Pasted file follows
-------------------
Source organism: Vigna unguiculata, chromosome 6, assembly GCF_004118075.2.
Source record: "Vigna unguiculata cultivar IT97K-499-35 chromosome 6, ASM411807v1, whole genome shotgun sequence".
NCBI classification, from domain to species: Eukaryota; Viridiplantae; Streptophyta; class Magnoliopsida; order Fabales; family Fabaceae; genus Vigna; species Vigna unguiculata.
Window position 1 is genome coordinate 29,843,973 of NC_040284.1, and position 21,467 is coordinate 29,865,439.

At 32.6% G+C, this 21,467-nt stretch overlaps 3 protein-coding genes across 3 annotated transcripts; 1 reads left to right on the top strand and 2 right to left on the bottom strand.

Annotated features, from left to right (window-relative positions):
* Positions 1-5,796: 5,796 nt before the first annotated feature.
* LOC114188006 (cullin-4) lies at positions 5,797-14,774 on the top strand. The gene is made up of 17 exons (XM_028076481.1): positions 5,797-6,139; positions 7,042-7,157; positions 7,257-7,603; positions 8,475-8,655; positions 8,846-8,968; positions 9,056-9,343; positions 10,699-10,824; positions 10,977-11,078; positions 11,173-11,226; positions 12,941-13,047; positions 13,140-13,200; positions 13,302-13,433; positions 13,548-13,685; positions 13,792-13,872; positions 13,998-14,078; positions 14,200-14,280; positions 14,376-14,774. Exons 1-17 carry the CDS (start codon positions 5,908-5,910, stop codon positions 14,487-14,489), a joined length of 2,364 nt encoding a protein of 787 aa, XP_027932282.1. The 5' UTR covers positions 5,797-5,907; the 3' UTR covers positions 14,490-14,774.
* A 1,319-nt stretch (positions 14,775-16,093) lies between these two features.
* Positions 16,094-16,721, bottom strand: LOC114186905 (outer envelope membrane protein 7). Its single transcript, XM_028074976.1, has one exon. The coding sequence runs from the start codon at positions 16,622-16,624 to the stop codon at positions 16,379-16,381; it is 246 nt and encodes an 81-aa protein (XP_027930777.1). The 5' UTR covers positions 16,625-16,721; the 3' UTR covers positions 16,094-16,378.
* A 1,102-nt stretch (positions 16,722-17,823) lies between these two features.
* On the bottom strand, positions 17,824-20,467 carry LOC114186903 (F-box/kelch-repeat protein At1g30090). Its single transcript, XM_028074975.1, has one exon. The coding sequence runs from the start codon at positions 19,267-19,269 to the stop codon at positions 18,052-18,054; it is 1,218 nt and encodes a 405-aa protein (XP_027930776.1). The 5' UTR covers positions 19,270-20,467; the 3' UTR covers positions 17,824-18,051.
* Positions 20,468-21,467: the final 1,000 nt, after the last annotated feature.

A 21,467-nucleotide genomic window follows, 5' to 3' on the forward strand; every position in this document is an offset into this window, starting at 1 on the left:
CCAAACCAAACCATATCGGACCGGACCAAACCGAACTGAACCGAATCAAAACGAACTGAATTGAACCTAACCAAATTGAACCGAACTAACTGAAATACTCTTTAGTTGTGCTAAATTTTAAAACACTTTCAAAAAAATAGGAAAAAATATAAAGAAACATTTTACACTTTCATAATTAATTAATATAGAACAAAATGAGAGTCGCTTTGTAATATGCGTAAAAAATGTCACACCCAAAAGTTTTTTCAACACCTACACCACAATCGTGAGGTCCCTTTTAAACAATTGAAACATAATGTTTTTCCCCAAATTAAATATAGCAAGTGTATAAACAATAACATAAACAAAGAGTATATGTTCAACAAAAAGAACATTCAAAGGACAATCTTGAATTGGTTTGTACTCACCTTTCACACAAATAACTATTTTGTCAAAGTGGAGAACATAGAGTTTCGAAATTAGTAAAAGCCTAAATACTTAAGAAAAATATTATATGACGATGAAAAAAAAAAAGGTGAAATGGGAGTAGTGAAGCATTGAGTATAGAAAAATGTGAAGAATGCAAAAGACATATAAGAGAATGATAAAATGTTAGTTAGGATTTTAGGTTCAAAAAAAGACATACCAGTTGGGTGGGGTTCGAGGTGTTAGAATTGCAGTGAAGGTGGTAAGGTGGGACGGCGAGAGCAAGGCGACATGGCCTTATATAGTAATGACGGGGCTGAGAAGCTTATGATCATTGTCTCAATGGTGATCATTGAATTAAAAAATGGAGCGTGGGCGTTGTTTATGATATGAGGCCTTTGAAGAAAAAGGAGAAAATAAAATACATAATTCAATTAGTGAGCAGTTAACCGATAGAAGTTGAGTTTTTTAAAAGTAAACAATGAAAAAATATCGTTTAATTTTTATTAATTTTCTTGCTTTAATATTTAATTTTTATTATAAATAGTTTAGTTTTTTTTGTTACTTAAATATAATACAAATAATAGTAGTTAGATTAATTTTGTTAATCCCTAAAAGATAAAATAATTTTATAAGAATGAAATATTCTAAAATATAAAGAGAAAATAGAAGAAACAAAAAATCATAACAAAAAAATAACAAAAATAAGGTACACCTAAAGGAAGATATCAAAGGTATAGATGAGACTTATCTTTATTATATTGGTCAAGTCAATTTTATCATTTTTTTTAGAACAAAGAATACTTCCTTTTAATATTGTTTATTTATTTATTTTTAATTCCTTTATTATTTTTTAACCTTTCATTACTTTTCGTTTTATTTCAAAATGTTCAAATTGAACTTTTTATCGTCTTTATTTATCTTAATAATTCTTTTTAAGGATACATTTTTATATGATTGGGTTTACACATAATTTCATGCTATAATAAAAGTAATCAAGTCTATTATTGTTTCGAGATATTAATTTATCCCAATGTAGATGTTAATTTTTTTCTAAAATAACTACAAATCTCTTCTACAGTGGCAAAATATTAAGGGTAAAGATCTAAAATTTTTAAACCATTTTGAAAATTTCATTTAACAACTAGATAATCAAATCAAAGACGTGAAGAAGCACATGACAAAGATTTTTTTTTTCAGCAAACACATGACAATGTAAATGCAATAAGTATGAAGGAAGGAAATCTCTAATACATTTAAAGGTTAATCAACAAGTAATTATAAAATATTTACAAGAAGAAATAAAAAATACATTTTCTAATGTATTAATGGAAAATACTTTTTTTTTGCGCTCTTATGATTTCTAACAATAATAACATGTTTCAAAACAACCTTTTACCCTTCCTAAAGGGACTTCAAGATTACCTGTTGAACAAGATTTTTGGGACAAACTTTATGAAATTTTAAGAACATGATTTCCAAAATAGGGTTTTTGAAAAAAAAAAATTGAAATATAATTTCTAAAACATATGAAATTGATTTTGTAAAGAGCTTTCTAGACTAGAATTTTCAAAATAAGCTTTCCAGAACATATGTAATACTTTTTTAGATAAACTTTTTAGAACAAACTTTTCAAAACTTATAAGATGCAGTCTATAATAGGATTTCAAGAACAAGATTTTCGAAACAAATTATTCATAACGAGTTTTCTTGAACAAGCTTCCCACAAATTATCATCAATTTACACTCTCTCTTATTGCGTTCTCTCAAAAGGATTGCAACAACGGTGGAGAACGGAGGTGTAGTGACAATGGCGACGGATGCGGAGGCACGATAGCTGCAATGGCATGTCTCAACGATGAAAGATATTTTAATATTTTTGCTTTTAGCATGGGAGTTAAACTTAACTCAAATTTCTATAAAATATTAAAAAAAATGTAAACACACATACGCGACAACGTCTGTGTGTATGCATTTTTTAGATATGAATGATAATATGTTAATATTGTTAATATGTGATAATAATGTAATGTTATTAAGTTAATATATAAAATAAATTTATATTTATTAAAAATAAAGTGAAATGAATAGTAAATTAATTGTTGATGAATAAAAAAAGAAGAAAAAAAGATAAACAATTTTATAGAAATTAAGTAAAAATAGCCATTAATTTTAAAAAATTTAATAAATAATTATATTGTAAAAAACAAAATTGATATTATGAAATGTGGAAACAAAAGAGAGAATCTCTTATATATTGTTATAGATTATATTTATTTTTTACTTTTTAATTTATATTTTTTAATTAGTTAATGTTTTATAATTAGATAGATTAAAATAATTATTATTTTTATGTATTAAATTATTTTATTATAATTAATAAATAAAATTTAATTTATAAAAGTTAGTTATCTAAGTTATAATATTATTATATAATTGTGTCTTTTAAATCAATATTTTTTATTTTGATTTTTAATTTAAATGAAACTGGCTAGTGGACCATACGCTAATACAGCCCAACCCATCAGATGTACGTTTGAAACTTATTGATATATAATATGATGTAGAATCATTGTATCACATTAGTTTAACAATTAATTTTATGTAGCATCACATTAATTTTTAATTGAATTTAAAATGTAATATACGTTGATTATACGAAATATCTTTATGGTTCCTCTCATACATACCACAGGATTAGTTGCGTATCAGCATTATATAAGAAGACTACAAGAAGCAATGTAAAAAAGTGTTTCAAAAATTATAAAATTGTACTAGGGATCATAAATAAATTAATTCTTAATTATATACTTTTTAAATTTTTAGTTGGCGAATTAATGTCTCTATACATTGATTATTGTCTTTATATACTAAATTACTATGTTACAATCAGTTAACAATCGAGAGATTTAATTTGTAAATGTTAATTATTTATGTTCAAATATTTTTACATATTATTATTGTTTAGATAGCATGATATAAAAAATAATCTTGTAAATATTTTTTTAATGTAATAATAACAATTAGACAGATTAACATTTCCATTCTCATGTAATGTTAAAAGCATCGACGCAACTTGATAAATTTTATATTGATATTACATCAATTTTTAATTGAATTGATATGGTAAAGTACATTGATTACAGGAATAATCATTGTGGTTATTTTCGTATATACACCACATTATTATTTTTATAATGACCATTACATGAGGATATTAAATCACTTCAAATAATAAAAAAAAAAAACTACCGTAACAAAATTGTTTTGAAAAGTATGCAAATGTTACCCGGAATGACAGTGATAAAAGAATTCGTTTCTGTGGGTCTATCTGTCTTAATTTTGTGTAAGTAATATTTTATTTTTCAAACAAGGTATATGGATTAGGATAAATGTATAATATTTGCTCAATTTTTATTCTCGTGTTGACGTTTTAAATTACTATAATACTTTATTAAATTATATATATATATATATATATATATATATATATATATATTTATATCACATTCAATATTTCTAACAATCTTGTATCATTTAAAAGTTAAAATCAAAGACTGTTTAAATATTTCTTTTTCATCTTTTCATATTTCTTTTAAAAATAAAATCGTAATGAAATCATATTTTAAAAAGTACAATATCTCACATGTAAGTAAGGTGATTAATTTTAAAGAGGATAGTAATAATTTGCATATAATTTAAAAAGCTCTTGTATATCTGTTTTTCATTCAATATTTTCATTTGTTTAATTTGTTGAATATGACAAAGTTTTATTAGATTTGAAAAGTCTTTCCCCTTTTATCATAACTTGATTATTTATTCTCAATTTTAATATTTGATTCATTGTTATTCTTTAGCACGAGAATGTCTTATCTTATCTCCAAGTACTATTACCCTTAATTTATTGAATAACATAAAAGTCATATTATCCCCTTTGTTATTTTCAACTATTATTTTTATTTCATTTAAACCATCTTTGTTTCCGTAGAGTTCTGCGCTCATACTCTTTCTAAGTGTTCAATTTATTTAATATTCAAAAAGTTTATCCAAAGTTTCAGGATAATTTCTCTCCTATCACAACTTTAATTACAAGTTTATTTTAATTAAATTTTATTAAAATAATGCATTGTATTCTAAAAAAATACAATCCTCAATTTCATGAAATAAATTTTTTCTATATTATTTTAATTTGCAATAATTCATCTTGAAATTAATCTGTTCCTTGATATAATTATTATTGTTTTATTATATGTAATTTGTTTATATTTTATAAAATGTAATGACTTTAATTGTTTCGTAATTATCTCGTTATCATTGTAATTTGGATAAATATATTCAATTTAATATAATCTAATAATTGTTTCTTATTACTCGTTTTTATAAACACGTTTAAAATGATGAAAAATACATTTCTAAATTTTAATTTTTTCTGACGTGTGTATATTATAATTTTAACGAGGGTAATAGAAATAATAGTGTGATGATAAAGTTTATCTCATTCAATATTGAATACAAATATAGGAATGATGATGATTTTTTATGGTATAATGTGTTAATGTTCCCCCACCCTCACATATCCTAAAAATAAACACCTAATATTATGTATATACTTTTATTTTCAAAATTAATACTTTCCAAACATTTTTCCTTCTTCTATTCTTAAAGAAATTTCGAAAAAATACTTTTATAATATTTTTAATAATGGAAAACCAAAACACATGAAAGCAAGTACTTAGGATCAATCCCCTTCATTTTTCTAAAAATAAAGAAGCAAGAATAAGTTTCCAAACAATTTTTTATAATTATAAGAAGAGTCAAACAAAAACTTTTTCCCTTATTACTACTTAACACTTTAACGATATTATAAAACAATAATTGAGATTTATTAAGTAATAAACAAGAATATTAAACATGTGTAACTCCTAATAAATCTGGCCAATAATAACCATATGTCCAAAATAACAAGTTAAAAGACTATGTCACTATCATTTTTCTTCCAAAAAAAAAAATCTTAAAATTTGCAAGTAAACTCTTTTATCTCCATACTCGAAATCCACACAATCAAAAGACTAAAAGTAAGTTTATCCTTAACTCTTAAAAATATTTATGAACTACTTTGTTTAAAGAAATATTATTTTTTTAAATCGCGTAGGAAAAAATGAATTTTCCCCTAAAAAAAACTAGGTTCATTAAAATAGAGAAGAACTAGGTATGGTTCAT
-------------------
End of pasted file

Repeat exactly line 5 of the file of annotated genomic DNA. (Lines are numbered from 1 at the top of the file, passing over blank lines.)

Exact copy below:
At 32.6% G+C, this 21,467-nt stretch overlaps 3 protein-coding genes across 3 annotated transcripts; 1 reads left to right on the top strand and 2 right to left on the bottom strand.